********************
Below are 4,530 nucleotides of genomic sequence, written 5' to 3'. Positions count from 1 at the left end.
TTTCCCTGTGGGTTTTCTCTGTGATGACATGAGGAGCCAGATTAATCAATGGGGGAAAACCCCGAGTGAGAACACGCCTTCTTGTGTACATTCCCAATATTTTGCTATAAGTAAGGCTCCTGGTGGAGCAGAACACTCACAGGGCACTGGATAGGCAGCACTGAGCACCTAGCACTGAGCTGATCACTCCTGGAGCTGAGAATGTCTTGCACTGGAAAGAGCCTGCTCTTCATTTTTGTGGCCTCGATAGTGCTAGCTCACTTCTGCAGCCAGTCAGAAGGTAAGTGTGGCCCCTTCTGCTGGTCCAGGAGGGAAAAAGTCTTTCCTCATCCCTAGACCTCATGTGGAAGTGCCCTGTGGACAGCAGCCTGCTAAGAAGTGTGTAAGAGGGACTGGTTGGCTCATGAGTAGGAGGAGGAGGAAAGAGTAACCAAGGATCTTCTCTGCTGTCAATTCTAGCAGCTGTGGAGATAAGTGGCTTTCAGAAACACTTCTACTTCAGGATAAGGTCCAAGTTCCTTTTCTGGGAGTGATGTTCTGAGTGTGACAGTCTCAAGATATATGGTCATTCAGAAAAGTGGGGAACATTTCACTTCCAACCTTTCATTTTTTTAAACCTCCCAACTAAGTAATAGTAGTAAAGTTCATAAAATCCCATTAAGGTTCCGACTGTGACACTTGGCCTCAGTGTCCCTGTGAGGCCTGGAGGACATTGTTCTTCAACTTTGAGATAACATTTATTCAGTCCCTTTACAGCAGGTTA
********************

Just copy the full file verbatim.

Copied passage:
Below are 4,530 nucleotides of genomic sequence, written 5' to 3'. Positions count from 1 at the left end.
TTTCCCTGTGGGTTTTCTCTGTGATGACATGAGGAGCCAGATTAATCAATGGGGGAAAACCCCGAGTGAGAACACGCCTTCTTGTGTACATTCCCAATATTTTGCTATAAGTAAGGCTCCTGGTGGAGCAGAACACTCACAGGGCACTGGATAGGCAGCACTGAGCACCTAGCACTGAGCTGATCACTCCTGGAGCTGAGAATGTCTTGCACTGGAAAGAGCCTGCTCTTCATTTTTGTGGCCTCGATAGTGCTAGCTCACTTCTGCAGCCAGTCAGAAGGTAAGTGTGGCCCCTTCTGCTGGTCCAGGAGGGAAAAAGTCTTTCCTCATCCCTAGACCTCATGTGGAAGTGCCCTGTGGACAGCAGCCTGCTAAGAAGTGTGTAAGAGGGACTGGTTGGCTCATGAGTAGGAGGAGGAGGAAAGAGTAACCAAGGATCTTCTCTGCTGTCAATTCTAGCAGCTGTGGAGATAAGTGGCTTTCAGAAACACTTCTACTTCAGGATAAGGTCCAAGTTCCTTTTCTGGGAGTGATGTTCTGAGTGTGACAGTCTCAAGATATATGGTCATTCAGAAAAGTGGGGAACATTTCACTTCCAACCTTTCATTTTTTTAAACCTCCCAACTAAGTAATAGTAGTAAAGTTCATAAAATCCCATTAAGGTTCCGACTGTGACACTTGGCCTCAGTGTCCCTGTGAGGCCTGGAGGACATTGTTCTTCAACTTTGAGATAACATTTATTCAGTCCCTTTACAGCAGGTTA